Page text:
My mom was in another stereotypical mom field (nurse) or she might have been a grocery cashier too.

I'm not saying the sexism of it wasn't bad. However, the ability for a woman to get a decent paying job after taking years out of the workplace to raise kids was invaluable to society.

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u/Olddellago Jan 28 '23

Yup that is what old folks can't seem to realize about the current generation. getting paid pennies on the dollar compared to what they did. We can't work hard at any entry level position for 25 years and take care of a family like grandpa did.

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u/DamNamesTaken11 I voted Jan 28 '23

My dad talks about how he was able to afford going to college working a summer job. I mention that college tuition has gone up a couple hundred percent at ** minimum**. Furthermore, the average wage earning power is a lot less than it was for him.

I got lucky with scholarships knocking off the vast majority of my tuition and board (around 80%) so my student loans were manageable even while working a minimum wage job during college days. Some of my friends weren’t so lucky and despite us being out of college for over a decade now, they still have mountains of debt to go.

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u/[deleted] Jan 28 '23

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u/shittydiks Jan 28 '23

We're not even asking for better, we are asking for the same they did.

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u/[deleted] Jan 28 '23

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u/UnspecificGravity Jan 28 '23

What's really shocking is that I made $5.25 as a highschool grocery store clerk in 1995. I also got full medical, a 401k, and vacation and sick time. That's a LOT of wage stagnation.

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u/pixel_of_moral_decay Jan 28 '23

And it shows how underpaid many other jobs are… a 80hr a week grueling white collar job can often pay just 2x what a store clerk made. That’s a low 6 figure job. You’re $110k desk job is under paid too by this standard.

Most people are being fucked wage wise.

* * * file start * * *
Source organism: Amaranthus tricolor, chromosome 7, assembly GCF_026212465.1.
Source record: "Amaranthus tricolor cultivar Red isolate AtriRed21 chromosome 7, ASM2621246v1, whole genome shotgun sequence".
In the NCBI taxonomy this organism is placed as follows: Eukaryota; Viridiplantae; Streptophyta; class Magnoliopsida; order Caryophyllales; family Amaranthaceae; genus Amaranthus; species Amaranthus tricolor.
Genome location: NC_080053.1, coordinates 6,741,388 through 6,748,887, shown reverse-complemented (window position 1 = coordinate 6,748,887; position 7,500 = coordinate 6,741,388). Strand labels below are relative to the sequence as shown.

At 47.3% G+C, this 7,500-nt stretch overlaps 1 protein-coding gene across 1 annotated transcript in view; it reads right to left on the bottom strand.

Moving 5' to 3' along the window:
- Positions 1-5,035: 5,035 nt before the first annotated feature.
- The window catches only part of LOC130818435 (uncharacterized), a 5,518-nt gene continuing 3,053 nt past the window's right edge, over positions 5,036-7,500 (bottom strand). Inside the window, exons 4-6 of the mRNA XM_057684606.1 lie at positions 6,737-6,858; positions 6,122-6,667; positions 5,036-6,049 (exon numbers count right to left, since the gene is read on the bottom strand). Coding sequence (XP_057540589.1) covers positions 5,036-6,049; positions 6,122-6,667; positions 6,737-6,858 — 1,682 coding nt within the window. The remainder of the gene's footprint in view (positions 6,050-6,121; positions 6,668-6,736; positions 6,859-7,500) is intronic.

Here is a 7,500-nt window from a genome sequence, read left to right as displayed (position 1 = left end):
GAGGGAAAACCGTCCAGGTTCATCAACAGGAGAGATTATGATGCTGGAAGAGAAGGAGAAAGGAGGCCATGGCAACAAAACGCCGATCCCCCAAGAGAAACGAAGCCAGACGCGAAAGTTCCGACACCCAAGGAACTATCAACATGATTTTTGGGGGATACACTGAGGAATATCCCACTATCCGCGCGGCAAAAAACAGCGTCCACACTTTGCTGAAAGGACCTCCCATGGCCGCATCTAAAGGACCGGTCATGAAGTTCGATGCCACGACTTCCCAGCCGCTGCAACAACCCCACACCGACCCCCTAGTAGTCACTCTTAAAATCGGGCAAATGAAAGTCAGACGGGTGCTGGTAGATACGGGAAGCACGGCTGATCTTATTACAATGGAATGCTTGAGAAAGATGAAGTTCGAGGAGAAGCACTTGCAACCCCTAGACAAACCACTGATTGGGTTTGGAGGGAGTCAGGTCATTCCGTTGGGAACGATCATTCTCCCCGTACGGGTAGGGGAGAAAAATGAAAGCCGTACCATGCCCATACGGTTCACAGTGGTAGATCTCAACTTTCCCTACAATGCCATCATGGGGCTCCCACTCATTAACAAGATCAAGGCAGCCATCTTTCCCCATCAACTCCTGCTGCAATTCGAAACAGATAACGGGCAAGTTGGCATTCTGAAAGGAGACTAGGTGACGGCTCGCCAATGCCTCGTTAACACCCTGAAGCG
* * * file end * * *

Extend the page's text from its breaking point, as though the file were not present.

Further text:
And that’s the point. If minimum wage workers get fair pay, everyone’s going to want it.

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u/MrStalinko Jan 28 '23

Ahh, to be able to buy a house with three years salary, If only.

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u/Suspicious-Artist465 Jan 28 '23

Imagine thinkin $22 an hour is too much money 😂

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u/somebody12344 Jan 29 '23

there's a meme of ppl in denmark making that much working for mcds. it's true and despite taxes they take home double more than what a us worker would

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u/damnedspot Maryland Jan 28 '23

Is this like Chevron reporting that they had $35.5 billion in profits for 2022 (vs $15.6 billion in 2021) and yet gas prices were Biden's fault?

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u/AnotherPint Jan 28 '23

Chevron didn’t say that, Republicans did.

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u/lemonloaff Jan 28 '23

It’s the same picture

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u/KillYourUsernames Jan 28 '23

Chevron sure didn’t speak up to correct that narrative.

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u/AnotherPint Jan 28 '23

Chevron did not exactly rant against high gas prices. They were super happy with last year's price levels, which persisted until people started modifying their behavior at scale and buying less gas. They didn't say anything about the cause of pump prices except for mumbling about "market forces."

Anything to avoid expanding domestic production -- the big energy firms are sitting on loads of unexploited leases. That's where Republicans quacking about "energy independence" are full of it -- their donors the oil companies could make massive strides in that direction but opt not to.

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u/SquirrelHoarder Jan 28 '23

Of course it’s Biden’s fault, Trump would never allow corporations to make profits that high.

/s

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u/kurisu7885 Jan 28 '23

Trump also negotiated with oil companies to drastically reduce their production.

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u/Only-Inspector-3782 Jan 28 '23

I wonder if moronz revisited gas stations to furiously scrape their "I did that" stickers off once gas prices came back down.

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u/roundeyeddog Jan 28 '23

Of course it’s Biden’s fault, Trump would never allow corporations to make profits that high.